For a Harbor East-based cloud and cybersecurity firm, a capital infusion of $5 million from four credit unions brings a new designation: Think|Stack is now a credit union service organization, or CUSO.
It’s the first outside investment for 10-year-old Think|Stack, founded by CEO Chris Sachse and CFO Travis Sacshe, who are brothers. With participation from CUSG, Christian Financial Credit Union, Mutual Credit Union and Liberty Savings Federal Credit Union, the round will set up the company to build on an already established speciality designing, building and managing cloud environments and security architecture for credit unions.
CUSOs are for-profit businesses that work with federally chartered credit unions, which are nonprofits. Along with being able to receive investment from credit unions, CUSOs are designated to provide operational services for the financial institution, including the kind of IT work that Think|Stack performs. In order to become one, a business must have at least one investment from a credit union, and primarily serve them.
Think|Stack meets these requirements. But the appeal of the model was also in what it meant for the company’s own growth. Seeing opportunity as it executed on a strategy and worked with credit unions to implement Amazon Web Services, Chris Sachse said the company set out to raise venture capital. The cofounders were seeing market interest, but when the term sheets arrived they faced a choice.
“We got to the point where we had a couple of different deals on the table that were very appealing,” he said. “Ultimately what made us uncomfortable was the exit path for most people was around five years and the desire to grow the top line revenue so drastically.”
Being a services business that built a strong culture, Sachse didn’t want to take a step that would hurt what was in place in the name of getting too big too fast. But over the summer he connected with credit union leaders about becoming a CUSO, and found enthusiasm. Now, with the designation, the company can make more manageable plans to build for the long-term in a space where it is already making the vast majority of its revenue.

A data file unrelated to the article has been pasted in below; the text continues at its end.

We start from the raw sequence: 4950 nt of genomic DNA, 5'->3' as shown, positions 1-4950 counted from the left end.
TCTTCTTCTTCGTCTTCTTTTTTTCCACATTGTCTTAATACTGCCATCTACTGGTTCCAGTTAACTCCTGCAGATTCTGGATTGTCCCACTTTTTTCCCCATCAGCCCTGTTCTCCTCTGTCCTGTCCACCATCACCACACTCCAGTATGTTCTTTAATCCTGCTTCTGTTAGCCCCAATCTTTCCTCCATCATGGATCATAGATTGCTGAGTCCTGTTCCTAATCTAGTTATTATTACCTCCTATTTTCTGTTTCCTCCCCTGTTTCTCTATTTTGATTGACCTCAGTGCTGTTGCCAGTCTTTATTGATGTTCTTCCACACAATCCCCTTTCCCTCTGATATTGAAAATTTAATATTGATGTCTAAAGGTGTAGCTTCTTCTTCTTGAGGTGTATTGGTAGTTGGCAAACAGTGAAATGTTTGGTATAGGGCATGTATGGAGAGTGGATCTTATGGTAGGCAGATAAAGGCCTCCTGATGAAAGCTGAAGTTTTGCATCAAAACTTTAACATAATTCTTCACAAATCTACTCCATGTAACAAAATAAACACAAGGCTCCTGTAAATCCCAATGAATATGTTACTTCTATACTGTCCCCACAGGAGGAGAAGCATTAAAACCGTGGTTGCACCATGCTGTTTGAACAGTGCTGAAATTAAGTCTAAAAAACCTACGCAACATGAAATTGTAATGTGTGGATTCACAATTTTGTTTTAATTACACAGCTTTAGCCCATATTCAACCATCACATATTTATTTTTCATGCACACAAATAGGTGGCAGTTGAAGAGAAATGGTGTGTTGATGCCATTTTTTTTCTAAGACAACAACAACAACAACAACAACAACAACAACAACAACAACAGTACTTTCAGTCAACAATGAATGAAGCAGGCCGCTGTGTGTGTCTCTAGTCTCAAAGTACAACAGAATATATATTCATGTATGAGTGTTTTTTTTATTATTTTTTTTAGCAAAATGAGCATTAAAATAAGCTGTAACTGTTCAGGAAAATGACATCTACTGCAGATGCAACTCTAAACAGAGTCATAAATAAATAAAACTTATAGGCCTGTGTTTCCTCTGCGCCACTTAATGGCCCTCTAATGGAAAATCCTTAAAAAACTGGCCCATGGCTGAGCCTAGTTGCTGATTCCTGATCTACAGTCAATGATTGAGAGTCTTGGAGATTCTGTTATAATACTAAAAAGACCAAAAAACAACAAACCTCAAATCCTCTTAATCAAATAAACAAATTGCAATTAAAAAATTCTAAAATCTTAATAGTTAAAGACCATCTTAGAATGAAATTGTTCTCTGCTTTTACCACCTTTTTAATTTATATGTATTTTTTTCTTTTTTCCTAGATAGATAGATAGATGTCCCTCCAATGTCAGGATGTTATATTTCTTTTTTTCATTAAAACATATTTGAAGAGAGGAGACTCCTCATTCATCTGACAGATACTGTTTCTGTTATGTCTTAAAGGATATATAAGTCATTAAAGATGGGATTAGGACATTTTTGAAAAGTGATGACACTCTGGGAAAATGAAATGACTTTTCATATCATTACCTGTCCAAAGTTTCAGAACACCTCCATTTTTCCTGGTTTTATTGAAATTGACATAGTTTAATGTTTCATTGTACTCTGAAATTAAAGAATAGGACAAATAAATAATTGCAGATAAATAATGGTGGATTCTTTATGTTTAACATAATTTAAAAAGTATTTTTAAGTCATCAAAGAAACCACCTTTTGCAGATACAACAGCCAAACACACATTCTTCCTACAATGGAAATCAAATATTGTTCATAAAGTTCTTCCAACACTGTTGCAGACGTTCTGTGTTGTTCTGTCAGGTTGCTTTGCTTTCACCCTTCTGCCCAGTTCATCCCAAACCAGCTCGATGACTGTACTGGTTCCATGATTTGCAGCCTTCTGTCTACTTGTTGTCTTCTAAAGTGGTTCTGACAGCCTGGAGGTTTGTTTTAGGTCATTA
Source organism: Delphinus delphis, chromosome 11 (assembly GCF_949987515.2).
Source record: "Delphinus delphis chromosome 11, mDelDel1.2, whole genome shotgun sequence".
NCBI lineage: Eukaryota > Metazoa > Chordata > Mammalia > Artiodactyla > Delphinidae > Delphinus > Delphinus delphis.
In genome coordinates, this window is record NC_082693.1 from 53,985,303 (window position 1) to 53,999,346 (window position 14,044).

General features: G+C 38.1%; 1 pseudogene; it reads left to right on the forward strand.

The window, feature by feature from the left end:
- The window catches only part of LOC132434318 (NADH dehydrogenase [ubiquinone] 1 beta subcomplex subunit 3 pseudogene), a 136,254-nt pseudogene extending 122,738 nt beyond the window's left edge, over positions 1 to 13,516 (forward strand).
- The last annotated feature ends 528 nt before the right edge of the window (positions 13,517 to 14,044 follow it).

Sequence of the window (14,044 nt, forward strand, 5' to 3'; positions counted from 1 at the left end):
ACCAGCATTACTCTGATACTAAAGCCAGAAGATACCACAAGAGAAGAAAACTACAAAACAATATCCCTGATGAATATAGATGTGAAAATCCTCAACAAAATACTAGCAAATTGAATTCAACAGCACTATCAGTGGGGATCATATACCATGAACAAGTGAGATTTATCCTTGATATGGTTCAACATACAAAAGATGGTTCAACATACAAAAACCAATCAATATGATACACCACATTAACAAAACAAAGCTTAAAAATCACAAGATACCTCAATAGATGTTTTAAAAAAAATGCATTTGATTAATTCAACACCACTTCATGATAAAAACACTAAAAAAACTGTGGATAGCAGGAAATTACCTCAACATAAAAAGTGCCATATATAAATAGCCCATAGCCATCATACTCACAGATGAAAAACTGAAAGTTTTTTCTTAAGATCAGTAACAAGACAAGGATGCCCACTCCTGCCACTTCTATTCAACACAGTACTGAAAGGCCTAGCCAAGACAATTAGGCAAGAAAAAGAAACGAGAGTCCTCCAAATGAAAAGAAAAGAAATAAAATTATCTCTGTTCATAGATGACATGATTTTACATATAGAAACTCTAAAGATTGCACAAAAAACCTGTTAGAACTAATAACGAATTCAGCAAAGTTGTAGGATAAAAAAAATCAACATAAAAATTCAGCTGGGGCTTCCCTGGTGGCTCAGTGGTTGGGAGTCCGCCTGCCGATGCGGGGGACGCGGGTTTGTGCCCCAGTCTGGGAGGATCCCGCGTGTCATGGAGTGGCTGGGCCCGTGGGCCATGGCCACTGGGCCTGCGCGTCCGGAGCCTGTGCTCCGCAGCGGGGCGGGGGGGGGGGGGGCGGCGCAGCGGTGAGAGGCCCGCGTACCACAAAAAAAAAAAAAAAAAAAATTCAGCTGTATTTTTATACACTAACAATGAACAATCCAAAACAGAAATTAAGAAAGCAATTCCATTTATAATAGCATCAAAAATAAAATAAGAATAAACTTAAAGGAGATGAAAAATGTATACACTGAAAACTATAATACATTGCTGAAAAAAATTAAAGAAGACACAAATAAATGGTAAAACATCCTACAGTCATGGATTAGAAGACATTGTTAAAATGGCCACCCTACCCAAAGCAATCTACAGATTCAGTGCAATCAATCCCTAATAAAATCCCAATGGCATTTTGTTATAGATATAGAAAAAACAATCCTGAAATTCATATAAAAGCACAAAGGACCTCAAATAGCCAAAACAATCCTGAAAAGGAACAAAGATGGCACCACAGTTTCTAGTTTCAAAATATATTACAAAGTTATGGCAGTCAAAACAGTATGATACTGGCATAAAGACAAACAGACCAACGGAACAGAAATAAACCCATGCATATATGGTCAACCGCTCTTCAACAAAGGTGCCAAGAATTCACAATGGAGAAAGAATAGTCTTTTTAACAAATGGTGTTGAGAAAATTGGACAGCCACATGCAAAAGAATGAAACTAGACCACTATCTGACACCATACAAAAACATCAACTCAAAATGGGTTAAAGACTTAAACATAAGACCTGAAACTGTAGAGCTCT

“What it allowed us to do was slow down the growth,” Sachse said. “There’s no defined exit, so they’re looking at the long-term strategy and long-term play for us to build what I hope becomes a lasting, large business.”
Don’t mistake: The company still has growth plans. In fact, the designation as a CUSO will give it up close knowledge of the credit union space to move quickly, not to mention four investors who are operating in that world and can likely help make intros or innovate.
It’ll also mean hiring to expand the team and meet its goals: Plans call for nearly tripling employees in five years. With a 35-member team that has leadership roles in place, the company will focus around marketing efforts, and adding hires to support new business that comes in, such as AWS technicians. (See currently open roles here.)
The team will remain headquartered and keep hiring in Baltimore, where company is a founding member of the Baltimore Tracks coalition that is seeking to create a more diverse tech workforce. There is also likely to be growth beyond its home city. The company currently has 15 team members in other parts of the country, and Sachse said it’s an advantage to be able to have employees across timezones since it operates 24/7 operations centers. With remote team members prior to the pandemic and plans to travel again once protocols allow, the company will look to set up remote offices, likely in shared spaces that allow for collaboration.
“We just want to have a really flexible environment where if we need to have a meeting or give someone an office, we can have coworking spaces around the country,” Sachse said.-30-